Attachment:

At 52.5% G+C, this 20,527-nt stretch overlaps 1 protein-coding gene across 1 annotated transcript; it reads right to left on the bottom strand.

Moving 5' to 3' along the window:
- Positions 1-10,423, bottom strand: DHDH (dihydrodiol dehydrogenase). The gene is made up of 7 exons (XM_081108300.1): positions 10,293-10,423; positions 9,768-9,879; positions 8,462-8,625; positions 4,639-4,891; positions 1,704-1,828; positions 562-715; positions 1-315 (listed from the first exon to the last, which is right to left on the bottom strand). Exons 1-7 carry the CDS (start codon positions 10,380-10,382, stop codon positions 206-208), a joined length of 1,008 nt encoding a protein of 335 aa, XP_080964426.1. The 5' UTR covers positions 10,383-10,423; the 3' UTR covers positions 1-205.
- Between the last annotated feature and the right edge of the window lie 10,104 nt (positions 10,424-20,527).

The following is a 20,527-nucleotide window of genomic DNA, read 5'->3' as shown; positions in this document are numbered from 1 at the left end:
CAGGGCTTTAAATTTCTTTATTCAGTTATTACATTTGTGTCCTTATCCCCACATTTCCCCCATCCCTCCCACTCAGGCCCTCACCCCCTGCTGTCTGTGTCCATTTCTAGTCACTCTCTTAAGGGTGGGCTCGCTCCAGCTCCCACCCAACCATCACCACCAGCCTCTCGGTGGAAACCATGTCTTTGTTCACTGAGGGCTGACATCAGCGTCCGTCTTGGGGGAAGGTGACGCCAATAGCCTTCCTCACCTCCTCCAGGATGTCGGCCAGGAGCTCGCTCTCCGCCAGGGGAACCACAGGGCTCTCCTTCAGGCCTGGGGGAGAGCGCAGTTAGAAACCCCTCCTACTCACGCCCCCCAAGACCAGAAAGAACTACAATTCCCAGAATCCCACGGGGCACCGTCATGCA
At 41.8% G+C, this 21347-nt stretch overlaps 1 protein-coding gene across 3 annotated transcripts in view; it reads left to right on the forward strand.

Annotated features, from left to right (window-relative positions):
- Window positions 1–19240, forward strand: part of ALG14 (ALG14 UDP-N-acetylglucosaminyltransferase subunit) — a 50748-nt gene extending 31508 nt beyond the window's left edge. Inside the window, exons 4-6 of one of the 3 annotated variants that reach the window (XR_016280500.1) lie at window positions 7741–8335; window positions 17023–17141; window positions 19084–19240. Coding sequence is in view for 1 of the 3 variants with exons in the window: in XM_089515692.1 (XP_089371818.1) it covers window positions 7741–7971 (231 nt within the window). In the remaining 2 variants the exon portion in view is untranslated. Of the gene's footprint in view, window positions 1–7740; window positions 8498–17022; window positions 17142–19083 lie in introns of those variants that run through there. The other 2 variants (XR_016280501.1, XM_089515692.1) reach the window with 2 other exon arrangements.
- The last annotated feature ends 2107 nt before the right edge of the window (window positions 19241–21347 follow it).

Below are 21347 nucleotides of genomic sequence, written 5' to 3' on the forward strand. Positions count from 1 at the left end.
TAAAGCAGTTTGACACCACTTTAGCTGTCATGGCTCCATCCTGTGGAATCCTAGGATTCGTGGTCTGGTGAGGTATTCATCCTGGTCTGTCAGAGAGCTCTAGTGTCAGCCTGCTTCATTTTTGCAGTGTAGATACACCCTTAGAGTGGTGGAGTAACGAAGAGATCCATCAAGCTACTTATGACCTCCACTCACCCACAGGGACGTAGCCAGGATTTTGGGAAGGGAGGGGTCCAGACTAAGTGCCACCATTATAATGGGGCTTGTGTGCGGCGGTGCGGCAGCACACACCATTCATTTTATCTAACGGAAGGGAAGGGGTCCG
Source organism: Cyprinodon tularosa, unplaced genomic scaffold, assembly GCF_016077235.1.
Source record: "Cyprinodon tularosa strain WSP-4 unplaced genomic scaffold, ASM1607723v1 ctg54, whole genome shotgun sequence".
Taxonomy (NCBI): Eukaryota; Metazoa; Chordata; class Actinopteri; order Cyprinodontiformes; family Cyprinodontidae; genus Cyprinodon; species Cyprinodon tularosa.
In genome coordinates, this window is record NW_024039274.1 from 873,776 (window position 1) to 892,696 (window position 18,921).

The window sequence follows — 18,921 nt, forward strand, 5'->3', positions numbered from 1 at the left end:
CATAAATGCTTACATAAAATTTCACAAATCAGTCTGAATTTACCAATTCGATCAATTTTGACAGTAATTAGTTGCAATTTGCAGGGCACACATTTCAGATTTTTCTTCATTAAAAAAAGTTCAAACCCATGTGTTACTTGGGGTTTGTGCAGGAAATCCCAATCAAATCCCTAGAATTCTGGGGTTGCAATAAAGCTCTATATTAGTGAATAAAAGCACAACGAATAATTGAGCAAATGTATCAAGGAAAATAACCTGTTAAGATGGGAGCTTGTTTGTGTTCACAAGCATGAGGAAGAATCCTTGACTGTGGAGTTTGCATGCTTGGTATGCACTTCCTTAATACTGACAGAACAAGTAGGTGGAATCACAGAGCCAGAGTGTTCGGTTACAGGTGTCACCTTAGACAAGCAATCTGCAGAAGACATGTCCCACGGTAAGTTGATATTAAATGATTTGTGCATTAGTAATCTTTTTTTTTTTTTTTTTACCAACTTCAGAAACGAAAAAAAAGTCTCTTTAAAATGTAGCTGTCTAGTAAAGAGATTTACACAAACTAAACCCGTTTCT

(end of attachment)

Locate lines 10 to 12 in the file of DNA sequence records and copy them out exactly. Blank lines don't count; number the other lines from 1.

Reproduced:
- The last annotated feature ends 2107 nt before the right edge of the window (window positions 19241–21347 follow it).

Below are 21347 nucleotides of genomic sequence, written 5' to 3' on the forward strand. Positions count from 1 at the left end.
TAAAGCAGTTTGACACCACTTTAGCTGTCATGGCTCCATCCTGTGGAATCCTAGGATTCGTGGTCTGGTGAGGTATTCATCCTGGTCTGTCAGAGAGCTCTAGTGTCAGCCTGCTTCATTTTTGCAGTGTAGATACACCCTTAGAGTGGTGGAGTAACGAAGAGATCCATCAAGCTACTTATGACCTCCACTCACCCACAGGGACGTAGCCAGGATTTTGGGAAGGGAGGGGTCCAGACTAAGTGCCACCATTATAATGGGGCTTGTGTGCGGCGGTGCGGCAGCACACACCATTCATTTTATCTAACGGAAGGGAAGGGGTCCG